August 21, 2013
August 21, 2013
Al Jazeera America has divided the critics since it hit the airwaves on Tuesday – with one saying the channel marks “a fresh perspective”, while another claiming it propagates “biased news”.
The Qatari broadcaster launched the news station after spending $500 million to broaden its distribution in the U.S., and amid heightened concern over its existing channels’ coverage of Egypt.
Unrest in Egypt featured prominently in the first few hours of Al Jazeera America’s coverage, along with domestic matters such as a school shooting in Atlanta and U.S. climate change.
The launch drew skepticism from the prominent City University of New York journalism professor Jeff Jarvis.
“They hired people straight out of traditional TV news; they tried hard not to hire foreigners. But what I was hoping for was a new form with new perspectives,” Jarvis said on Google+, according to AFP.
Other commentators said they expected Al Jazeera America to be tinged by the same alleged bias as its sister stations are sometimes said to have.
“Its biased news creates schism in public opinion,” said Ibrahim Nawar, who worked as head of Al Jazeera’s business news section in London for four years.
“If they want to promote a certain point of view, they will bring a strong commentator against a weaker commentator whose… point of view they oppose,” Nawar told Al Arabiya. The Al Arabiya News Channel, of which this website is part, is a competitor of Al Jazeera.
Nawar, former president of the London-based media advocacy group Arab Press Freedom Watch, is now a member of the steering committee of Mohammad ElBaradei’s Dustour party in Egypt.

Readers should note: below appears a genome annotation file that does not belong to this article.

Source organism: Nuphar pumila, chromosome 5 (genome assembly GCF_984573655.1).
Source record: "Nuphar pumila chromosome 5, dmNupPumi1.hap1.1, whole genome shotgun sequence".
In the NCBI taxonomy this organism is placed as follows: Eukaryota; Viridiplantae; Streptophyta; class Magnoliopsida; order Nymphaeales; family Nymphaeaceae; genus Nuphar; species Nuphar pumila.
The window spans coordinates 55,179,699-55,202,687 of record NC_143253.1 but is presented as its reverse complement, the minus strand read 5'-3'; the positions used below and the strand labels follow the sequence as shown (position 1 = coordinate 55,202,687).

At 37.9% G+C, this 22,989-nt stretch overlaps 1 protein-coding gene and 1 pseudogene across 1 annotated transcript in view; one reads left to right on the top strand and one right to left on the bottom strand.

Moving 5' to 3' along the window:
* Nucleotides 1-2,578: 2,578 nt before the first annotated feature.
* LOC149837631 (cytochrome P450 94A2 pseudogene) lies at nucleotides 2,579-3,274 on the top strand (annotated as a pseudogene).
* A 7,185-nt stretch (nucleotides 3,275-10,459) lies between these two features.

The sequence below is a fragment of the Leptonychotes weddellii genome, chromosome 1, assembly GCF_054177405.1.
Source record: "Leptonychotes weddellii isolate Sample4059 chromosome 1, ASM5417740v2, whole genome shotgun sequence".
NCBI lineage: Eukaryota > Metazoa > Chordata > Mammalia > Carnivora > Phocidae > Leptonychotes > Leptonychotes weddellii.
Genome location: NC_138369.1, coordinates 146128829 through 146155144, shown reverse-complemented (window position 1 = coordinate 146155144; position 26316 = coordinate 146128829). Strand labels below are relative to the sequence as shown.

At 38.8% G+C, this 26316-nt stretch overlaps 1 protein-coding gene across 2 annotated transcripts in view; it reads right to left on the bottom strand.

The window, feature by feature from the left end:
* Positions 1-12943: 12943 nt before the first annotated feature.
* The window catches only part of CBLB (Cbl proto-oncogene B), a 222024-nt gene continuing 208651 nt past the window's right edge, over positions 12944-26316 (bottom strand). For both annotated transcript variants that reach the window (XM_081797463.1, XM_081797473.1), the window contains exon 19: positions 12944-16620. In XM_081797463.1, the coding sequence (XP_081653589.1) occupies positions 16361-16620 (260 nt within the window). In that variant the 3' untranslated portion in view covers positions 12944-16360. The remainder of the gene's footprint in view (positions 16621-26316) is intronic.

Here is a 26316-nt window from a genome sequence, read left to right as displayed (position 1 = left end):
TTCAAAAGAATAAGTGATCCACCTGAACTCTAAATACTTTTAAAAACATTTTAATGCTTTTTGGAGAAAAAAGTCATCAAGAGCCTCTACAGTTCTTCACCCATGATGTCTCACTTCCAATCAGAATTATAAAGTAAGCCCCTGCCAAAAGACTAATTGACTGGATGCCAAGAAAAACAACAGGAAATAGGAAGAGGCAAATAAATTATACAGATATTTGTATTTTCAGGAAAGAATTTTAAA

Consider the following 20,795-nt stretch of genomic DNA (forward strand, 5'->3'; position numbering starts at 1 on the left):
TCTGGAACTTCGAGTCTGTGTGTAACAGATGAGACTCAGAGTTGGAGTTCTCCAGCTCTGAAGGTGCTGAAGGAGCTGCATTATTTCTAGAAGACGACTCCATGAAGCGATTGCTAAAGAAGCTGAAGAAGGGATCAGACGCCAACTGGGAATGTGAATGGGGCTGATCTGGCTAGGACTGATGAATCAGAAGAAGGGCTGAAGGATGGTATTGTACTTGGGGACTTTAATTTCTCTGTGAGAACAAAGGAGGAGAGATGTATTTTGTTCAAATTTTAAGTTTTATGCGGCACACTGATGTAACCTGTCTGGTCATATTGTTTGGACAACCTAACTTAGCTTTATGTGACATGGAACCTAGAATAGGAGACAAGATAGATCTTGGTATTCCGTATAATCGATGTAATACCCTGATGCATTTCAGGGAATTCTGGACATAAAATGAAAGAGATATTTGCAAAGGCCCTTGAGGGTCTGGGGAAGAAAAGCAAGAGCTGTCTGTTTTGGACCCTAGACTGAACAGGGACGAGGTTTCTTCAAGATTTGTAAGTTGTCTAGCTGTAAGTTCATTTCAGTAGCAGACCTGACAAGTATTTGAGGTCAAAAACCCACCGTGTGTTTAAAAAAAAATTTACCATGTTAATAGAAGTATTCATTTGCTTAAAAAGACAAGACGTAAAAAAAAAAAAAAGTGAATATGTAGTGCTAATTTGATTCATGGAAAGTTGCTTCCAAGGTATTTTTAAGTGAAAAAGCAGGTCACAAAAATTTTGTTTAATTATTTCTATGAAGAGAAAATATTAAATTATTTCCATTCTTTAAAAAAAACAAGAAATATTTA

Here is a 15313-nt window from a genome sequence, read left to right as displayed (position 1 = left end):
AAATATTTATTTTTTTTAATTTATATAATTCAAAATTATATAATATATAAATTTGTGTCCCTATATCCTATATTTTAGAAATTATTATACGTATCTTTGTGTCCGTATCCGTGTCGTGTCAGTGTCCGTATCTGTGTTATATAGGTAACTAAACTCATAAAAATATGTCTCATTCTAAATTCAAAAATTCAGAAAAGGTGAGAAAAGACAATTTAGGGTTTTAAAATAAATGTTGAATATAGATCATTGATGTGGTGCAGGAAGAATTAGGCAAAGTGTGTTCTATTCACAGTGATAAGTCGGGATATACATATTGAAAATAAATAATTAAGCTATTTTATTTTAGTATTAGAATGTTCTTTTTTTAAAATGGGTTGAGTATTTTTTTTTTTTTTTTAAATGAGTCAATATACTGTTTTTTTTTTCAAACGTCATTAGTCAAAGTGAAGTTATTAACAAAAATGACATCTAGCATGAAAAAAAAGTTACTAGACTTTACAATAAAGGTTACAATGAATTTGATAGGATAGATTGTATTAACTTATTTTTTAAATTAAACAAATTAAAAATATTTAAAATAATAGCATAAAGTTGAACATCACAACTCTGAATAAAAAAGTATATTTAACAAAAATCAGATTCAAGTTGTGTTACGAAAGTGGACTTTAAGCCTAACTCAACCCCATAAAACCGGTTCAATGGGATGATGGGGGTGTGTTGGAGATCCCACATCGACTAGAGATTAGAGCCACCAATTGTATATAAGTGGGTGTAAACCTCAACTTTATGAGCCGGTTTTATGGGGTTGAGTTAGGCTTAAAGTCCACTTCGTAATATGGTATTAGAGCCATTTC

Nawar said he expects Al Jazeera America’s editorial line to be similar to its Arabic channel and existing English station, which he says are “selective” and not “comprehensive”.
“I warn that some form of extremism [could] be enticed in some of the Muslim Americans in the United States due to Al Jazeera’s selective and distorted coverage,” he said.
Other commentators welcomed the new station, but acknowledged that it faced a battle for audiences and advertising revenue in the crowded U.S. television-news market.
“Al Jazeera America certainly deserves to do well in the U.S., for it should add value by adding a fresh perspective. They seem to understand that their appeal has to be based on that because their tagline is: ‘there’s more to it’,” said George Brock, Professor and Head of Journalism at City University in London.
“But TV markets everywhere are very crowded, competition is cutthroat and the public is saturated with choice. They will appeal to an upscale audience, but it may be slow work to break in,” Prof Brock told Al Arabiya.
Other academics in the field of journalism said they had positive first impressions of Al Jazeera America (AJAM).
“The reporting appears to be unbiased and objective,” said Matt Duffy, who teaches media law at Kennesaw State University in Georgia.
“Overall, the addition of AJAM to channel outlets can only be a good thing for an American audience that lacks exposure to diversity in news reports, particularly in international news,” he added.